The Bears moved back into the league lead in the afternoon when Ernie Domenichelli pitched them in a 6-3 win while Vancouver Capilanos edged the Tigers, 6-5, in 13 innings. But a Yakima defeat and a Tacoma win in the last games of the season for both clubs would have given it to the Bengals.
Tacoma managed to squeeze past the Caps, intent on finished ahead of Victoria, 7-5, in the finale, but the Bears were not to be denied as they plastered John Marshall and Ron Smith with a 23-hit attack in an 18-3 game which was decided as early as the second inning.
A well-rested Lloyd Dickey, ace of the Yakima mound staff, was the big gun for the league champions. The hard-throwing lefthander had a no-hitter with one out in the fifth when Smith cracked a fat pitch to centre field to end his bid. He had a one-hitter going into the ninth but, perhaps tired from an overindulgence of base running, he eased up long enough for the A’s to plate two runs on three balls.
Dickey was also the game’s offensive star, batting inn six runs with a grand-slam homer and three doubles.
It was Yakima’s good fortune that the A’s were unable to field their best line-up for the season’s two most important games. Lou Novikoff missed the afternoon game but dragged his bad leg into the finale to fill a position when Gene Thompson was put out of action through a back injury in the fourth inning of the first game.
The A’s finished up in the afternoon affair with Pitchers Warren Noyes and Jim Propst in the outfield. Propst replaced Thompson while Noyes replaced Ronning, who had replaced Novikoff. Ronning had to be called in to catch when Umpire Doc Regele threw Hal Danielson out for some reason.
Despite the two losses, the A’s managed to finish in fifth place, just two percentage points ahead of the Caps. Four games will be played today, between Tri-City and Spokane and Wenatchee and Salem but results will not affect the standings.
First Game
Tri-City .......... 101 020 0—4 8 2
Spokane ......... 000 100 0—1 4 3
Roenspie and McKeegan; Holder and Rossi.
Second Game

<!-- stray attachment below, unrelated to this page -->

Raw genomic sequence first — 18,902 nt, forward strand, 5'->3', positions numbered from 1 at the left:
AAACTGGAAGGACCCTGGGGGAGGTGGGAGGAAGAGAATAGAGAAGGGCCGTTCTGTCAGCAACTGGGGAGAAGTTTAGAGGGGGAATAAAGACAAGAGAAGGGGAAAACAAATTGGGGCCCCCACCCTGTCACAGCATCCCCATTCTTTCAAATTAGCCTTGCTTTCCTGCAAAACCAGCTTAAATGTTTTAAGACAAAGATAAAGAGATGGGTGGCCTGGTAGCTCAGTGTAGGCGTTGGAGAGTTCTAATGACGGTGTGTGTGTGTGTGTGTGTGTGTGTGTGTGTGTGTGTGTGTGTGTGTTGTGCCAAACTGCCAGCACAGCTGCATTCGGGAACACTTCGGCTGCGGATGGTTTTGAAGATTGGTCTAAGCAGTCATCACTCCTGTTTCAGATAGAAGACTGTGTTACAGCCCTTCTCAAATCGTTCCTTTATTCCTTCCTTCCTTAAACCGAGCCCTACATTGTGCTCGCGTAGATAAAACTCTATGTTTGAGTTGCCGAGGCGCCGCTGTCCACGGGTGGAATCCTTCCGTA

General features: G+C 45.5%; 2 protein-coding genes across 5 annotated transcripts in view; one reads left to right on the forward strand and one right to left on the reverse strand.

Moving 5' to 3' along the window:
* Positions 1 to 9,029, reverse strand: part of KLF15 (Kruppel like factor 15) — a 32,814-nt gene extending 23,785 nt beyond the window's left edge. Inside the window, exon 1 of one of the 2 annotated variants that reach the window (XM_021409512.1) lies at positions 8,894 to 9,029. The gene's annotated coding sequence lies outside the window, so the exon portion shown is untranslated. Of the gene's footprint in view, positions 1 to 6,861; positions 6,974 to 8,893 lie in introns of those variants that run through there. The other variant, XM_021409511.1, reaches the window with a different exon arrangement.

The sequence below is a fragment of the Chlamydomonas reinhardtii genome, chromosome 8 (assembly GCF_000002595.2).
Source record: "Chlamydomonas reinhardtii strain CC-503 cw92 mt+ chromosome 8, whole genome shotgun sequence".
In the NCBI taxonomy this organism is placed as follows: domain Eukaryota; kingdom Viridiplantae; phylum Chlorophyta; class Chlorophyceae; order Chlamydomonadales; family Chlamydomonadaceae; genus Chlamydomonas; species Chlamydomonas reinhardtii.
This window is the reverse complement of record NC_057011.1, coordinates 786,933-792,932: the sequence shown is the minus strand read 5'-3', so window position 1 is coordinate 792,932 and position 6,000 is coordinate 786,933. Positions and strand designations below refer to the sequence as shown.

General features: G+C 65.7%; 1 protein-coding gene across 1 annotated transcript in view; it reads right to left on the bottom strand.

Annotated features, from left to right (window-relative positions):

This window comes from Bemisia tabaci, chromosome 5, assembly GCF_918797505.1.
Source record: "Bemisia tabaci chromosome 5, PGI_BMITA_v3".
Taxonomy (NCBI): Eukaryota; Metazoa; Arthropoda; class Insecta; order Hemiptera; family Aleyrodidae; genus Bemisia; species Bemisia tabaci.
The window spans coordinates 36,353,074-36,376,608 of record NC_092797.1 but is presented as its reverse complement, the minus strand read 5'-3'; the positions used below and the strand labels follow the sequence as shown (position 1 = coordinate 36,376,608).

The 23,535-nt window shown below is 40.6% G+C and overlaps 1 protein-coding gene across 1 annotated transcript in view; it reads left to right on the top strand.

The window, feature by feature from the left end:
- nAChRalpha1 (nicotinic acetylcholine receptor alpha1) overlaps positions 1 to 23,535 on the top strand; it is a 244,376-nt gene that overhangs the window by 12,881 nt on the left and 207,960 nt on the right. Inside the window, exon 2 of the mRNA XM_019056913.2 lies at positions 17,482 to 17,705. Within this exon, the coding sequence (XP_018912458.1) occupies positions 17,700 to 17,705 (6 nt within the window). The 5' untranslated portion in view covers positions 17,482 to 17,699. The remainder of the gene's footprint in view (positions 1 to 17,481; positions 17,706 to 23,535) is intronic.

Tri-City .......... 401 251 001—14 14 2
Spokane ......... 020 000 002—4 9 7
Nicholas and McKeegan; Curran, Aubertin (1), Yerkes (5) and Weatherwax.

Caps Hold Key to NW
Pro Baseball Franchise

Norgan Says Salem Definitely Won’t Operate in WIL Next Year

[Keith Matthews, Vancouver News Herald, Sept. 9, 1950]
It is possible, though at the moment only remotely, that the Salem Western International League franchise will transfer to New Westminster by 1951.
On Friday, Bill Mulligan, general manager of the Portland Beaver organization (parent club of Salem), said flatly that the Salem franchise was for sale for $50,000 and that if there were no takers, the transfer to New Westminster would go into effect.
It isn’t quite as easy as that.
The biggest obstacle in the path of this shift is the Capilano Baseball Club, who must grant territorial rights to the Salem owners before New Westminster can even be considered.
At the moment Capilano officials are definitely against such a move.
With a team in New Westminster it would mean that there would be baseball in this area every night during the summer. This, it is felt, would seriously injure Vancouver attendance.
While George Norgan, owner of both Salem and Portland franchises, appreciates the Capilanos’ views, he disagrees that attendance would fall.
“I don’t believe for a minute that the Caps draw any patrons from New Westminster right now,” he said. “If we were allowed to move in there, I feel people over there would come to see the Capilanos just as they want to see the Canucks in hockey. Of course, that would work the other way, too, but I can’t see attendance being seriously hurt by this proposed transfer.”